As someone who voted for McGinn, if Murray can get me cheap fast internet by this time next year I will volunteer to work on his reelection campaign. If he gets us cheap fast internet within two years, I'll vote for him. If this gets bogged down in studies and process, I will actively campaign against him.
Internet should be considered a necessary infrastructure item on the same level as public utilities like electricity and water. A city can't thrive with a spotty power grid, and thankfully we have cheap green electricity here. Let's add ubiquitous cheap fast internet and we'll be one hell of a competitive town.
"The regular Racist Troll is in droll form today."

So explain to me how government provided high speed fiber internet will help 'low income' communities?
Murray says many of the right things about this and I am impressed, so far. I would only suggest to go easy on the "competition" rhetoric since natural monopolies have little to no real competition by definition. A public internet utility is what is really needed to protect the interest of the public.
@25: Yes! I've floated a similar idea: That the wireless mesh network Seattle Police erected and offered for multiple agencies to use, along with the surveillance cameras attached to that network, should be administered by the library. Librarians tend to be well-acquainted with matters of personal privacy and of the archiving of public data.
@8 Answer: REVENUE

Page views man. Why do think the writers themselves troll the shit out of SLOG?

Got's to get them page views!
I live in Minneapolis. We have a city-wide WiFi system that the City developed with USI Wireless. There are WiFi stations on the telephone poles throughout the city so the entire city is covered. The police have access to the internet wherever they go. Individual and corporate users pay a low monthly fee which sustains the system and, I believe, winds up that it costs the City nothing. Each user needs either a WiFi receiving station or a USB thingy to attach to the network. But, in city parks, the service not only doesn't need either of these, it's also available to non-subscribers. Something for a Stranger person to tell Seattle about, maybe?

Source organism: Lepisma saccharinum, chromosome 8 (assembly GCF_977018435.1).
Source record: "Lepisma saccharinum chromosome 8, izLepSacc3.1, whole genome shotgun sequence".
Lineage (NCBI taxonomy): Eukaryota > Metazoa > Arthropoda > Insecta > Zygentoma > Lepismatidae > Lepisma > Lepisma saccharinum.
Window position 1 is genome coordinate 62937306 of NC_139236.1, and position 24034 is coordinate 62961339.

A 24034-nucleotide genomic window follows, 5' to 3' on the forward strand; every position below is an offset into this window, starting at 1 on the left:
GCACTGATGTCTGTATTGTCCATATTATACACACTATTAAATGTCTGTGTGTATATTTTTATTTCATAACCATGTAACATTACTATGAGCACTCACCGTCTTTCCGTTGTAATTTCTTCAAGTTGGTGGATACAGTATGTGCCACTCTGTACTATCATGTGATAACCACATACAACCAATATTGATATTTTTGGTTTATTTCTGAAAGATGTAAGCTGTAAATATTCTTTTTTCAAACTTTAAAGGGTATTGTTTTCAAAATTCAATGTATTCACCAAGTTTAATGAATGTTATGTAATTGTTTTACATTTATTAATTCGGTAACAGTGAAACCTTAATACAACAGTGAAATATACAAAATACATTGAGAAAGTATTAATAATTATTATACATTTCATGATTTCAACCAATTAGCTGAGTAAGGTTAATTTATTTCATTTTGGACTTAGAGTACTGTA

@32: Was your system, like ours, sneaked into place by police using DHS port security grant funding?
@17: "For all the hate on the boxes the telecom cabinets that often pop up in neighborhoods to distribute"

People rant about that? Weird, I've never heard that. Probably the NIMBY idiots who have nothing better to do with their time.
The expense comes in the "last mile". It's a whole lot cheaper to delivery internet service to every four block area than it is to deliver internet service to every address. Let WiFi be the last mile and costs will be significantly reduced.
Seattle already tried municipal wi-fi. The city got rid of it in 2012 because a) people stopped using it once smartphones because ubiquitous and b) "whoops, it actually costs money to maintain this stuff". I think most other attempts at municipal wi-fi around the country met with similar results.
@36 Yep. Their claim that "costs will be significantly reduced" turned out to be garbage in the real world.
Clearly, Murray is just shilling for downtown developers. If only we'd retained McGinn, we'd all be downloading free cheeseburgers in microseconds by now.
@35 and 36, this is Fiber a To The Premises (FTTP) and not near the home with wi-fi.